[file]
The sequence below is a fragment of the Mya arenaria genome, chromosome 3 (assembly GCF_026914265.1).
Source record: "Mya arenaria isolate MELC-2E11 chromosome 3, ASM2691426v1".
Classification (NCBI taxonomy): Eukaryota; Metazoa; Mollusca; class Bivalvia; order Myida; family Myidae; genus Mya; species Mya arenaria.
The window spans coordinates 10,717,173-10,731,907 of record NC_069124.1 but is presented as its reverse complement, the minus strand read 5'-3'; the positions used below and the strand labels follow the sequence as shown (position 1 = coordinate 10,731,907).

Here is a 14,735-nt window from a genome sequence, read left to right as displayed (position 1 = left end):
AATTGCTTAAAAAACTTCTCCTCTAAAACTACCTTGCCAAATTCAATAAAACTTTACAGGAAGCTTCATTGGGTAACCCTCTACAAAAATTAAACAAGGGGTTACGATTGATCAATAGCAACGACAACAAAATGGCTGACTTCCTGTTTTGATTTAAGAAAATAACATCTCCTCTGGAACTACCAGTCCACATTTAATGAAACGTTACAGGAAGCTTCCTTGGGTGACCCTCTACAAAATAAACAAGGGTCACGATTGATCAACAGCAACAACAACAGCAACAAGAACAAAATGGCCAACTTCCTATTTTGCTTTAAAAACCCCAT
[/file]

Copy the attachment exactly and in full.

The sequence below is a fragment of the Mya arenaria genome, chromosome 3 (assembly GCF_026914265.1).
Source record: "Mya arenaria isolate MELC-2E11 chromosome 3, ASM2691426v1".
Classification (NCBI taxonomy): Eukaryota; Metazoa; Mollusca; class Bivalvia; order Myida; family Myidae; genus Mya; species Mya arenaria.
The window spans coordinates 10,717,173-10,731,907 of record NC_069124.1 but is presented as its reverse complement, the minus strand read 5'-3'; the positions used below and the strand labels follow the sequence as shown (position 1 = coordinate 10,731,907).

Here is a 14,735-nt window from a genome sequence, read left to right as displayed (position 1 = left end):
AATTGCTTAAAAAACTTCTCCTCTAAAACTACCTTGCCAAATTCAATAAAACTTTACAGGAAGCTTCATTGGGTAACCCTCTACAAAAATTAAACAAGGGGTTACGATTGATCAATAGCAACGACAACAAAATGGCTGACTTCCTGTTTTGATTTAAGAAAATAACATCTCCTCTGGAACTACCAGTCCACATTTAATGAAACGTTACAGGAAGCTTCCTTGGGTGACCCTCTACAAAATAAACAAGGGTCACGATTGATCAACAGCAACAACAACAGCAACAAGAACAAAATGGCCAACTTCCTATTTTGCTTTAAAAACCCCAT